Adored by the ladies

Special to The Times

Thursday night at the House of Blues in West Hollywood, Robin Thicke introduced “Dream World,” a track from “Something Else” (due out Sept. 9), by telling the packed room that the song is about “an ideal world with no racism and no poverty.” The tune offers a few more features of Thicke’s utopia: “The ice caps wouldn’t be melted,” and “energy would fall down from the sky.” Oh, and also -- the singer “wouldn’t be so damn sensitive.”

Yeah, right.

The son of “Growing Pains” star Alan Thicke and singer-actress Gloria Loring, Robin Thicke is the current king of soul-music sensitivity, a Marvin Gaye-inspired lover-not-fighter whose well-sculpted songs ripple with a tenderness that seems almost philosophical in comparison with his peers’ descriptions of love in the club. Thicke’s subject is romance, of course, but he roams beyond the bedroom; at the House of Blues, he dedicated “Ms. Harmony,” a smooth ballad from the new album, to “the type of woman who loves herself from the inside.”

“Ladies, don’t stop believing in yourselves,” he urged.


Call him the Oprah of R&B.;

Thicke’s evolved-male attitude has won him a devoted (and ethnically diverse) following; more than once Thursday he ceded lead-vocal duties to his fans, who knew every word of his songs. Fronting an agile seven-piece band, Thicke previewed material from “Something Else,” including the album’s lead single, “Magic,” an up-tempo disco-soul romp that recalls late-'70s Michael Jackson fare such as “Don’t Stop ‘Til You Get Enough.”

Most of the 80-minute show, though, came from Thicke’s breakthrough album, “The Evolution of Robin Thicke,” which has sold more than a million copies since its release in 2006 and established his reputation as a performer after many years spent writing songs for other acts.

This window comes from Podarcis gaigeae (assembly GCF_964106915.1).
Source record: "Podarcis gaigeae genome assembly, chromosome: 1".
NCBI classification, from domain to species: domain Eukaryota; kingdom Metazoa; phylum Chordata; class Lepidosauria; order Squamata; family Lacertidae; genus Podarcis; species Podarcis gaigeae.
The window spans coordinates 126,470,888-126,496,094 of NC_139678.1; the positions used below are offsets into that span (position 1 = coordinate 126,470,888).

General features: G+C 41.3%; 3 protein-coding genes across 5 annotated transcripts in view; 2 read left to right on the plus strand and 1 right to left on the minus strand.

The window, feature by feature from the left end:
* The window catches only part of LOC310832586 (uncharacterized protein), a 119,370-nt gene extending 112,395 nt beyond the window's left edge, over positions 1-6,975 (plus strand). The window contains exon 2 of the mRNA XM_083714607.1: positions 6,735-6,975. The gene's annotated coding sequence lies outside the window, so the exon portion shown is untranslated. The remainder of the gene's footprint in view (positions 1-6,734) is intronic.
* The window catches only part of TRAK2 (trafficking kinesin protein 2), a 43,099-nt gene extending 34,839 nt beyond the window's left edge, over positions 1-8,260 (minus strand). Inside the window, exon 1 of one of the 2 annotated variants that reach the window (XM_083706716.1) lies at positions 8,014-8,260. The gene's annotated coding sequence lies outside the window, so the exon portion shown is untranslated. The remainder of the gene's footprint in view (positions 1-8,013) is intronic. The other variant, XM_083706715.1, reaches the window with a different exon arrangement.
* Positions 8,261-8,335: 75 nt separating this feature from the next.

He decorated “Lost Without U” with tricky vocal runs in his signature falsetto. In “Complicated,” he rode the band’s swinging soul-funk groove with obvious glee.


Thicke sang only a couple of numbers from his underloved debut, 2003’s “A Beautiful World,” but they were among his strongest at the House of Blues. “Oh Shooter” (which Thicke retooled with help from rapper Lil Wayne for “Evolution”) was a study in dynamics, Thicke piloting the song from a lithe R&B; intro to a hard-rocking climax to a cooled-out reggae coda. And “When I Get You Alone,” built atop a liberal sample from Walter Murphy’s “A Fifth of Beethoven,” pulsed with headstrong motion.

In addition to his own stuff, Thicke did two covers Thursday: “Brown Sugar,” by the recently troubled neo-soul star D’Angelo, and “Happy Birthday,” which Thicke sent out to Halle Berry, whom he pointed out in the venue’s balcony. For a minute, Berry captured the crowd’s attention.

Then all eyes went back to the brainy heartthrob at center stage.